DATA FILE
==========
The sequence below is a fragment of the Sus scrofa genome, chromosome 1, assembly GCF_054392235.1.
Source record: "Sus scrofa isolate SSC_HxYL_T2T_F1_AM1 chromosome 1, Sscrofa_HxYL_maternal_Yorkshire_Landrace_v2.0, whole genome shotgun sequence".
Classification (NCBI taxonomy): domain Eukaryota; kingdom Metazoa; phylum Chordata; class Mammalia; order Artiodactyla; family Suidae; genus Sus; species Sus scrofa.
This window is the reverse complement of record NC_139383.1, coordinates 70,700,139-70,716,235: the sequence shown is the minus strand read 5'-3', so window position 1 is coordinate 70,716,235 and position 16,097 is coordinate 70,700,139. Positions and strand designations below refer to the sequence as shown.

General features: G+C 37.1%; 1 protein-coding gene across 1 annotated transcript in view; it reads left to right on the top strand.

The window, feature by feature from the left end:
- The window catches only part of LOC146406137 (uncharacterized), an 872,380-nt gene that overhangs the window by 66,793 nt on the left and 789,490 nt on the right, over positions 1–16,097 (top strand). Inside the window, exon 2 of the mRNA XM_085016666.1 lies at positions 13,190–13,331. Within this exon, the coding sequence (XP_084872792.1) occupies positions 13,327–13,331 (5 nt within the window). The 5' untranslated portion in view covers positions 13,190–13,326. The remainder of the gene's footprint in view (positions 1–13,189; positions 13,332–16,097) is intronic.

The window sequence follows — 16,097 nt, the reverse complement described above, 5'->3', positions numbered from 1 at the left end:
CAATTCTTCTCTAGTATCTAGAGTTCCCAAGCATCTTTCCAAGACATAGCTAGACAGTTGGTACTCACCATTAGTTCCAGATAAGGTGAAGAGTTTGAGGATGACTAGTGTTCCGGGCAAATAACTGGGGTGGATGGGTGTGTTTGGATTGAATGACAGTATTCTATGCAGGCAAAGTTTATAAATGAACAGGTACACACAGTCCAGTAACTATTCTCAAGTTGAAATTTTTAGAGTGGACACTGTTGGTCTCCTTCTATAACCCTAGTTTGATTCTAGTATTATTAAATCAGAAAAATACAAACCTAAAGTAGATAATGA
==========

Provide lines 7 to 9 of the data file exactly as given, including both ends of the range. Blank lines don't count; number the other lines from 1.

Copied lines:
- The window catches only part of LOC146406137 (uncharacterized), an 872,380-nt gene that overhangs the window by 66,793 nt on the left and 789,490 nt on the right, over positions 1–16,097 (top strand). Inside the window, exon 2 of the mRNA XM_085016666.1 lies at positions 13,190–13,331. Within this exon, the coding sequence (XP_084872792.1) occupies positions 13,327–13,331 (5 nt within the window). The 5' untranslated portion in view covers positions 13,190–13,326. The remainder of the gene's footprint in view (positions 1–13,189; positions 13,332–16,097) is intronic.

The window sequence follows — 16,097 nt, the reverse complement described above, 5'->3', positions numbered from 1 at the left end:
CAATTCTTCTCTAGTATCTAGAGTTCCCAAGCATCTTTCCAAGACATAGCTAGACAGTTGGTACTCACCATTAGTTCCAGATAAGGTGAAGAGTTTGAGGATGACTAGTGTTCCGGGCAAATAACTGGGGTGGATGGGTGTGTTTGGATTGAATGACAGTATTCTATGCAGGCAAAGTTTATAAATGAACAGGTACACACAGTCCAGTAACTATTCTCAAGTTGAAATTTTTAGAGTGGACACTGTTGGTCTCCTTCTATAACCCTAGTTTGATTCTAGTATTATTAAATCAGAAAAATACAAACCTAAAGTAGATAATGA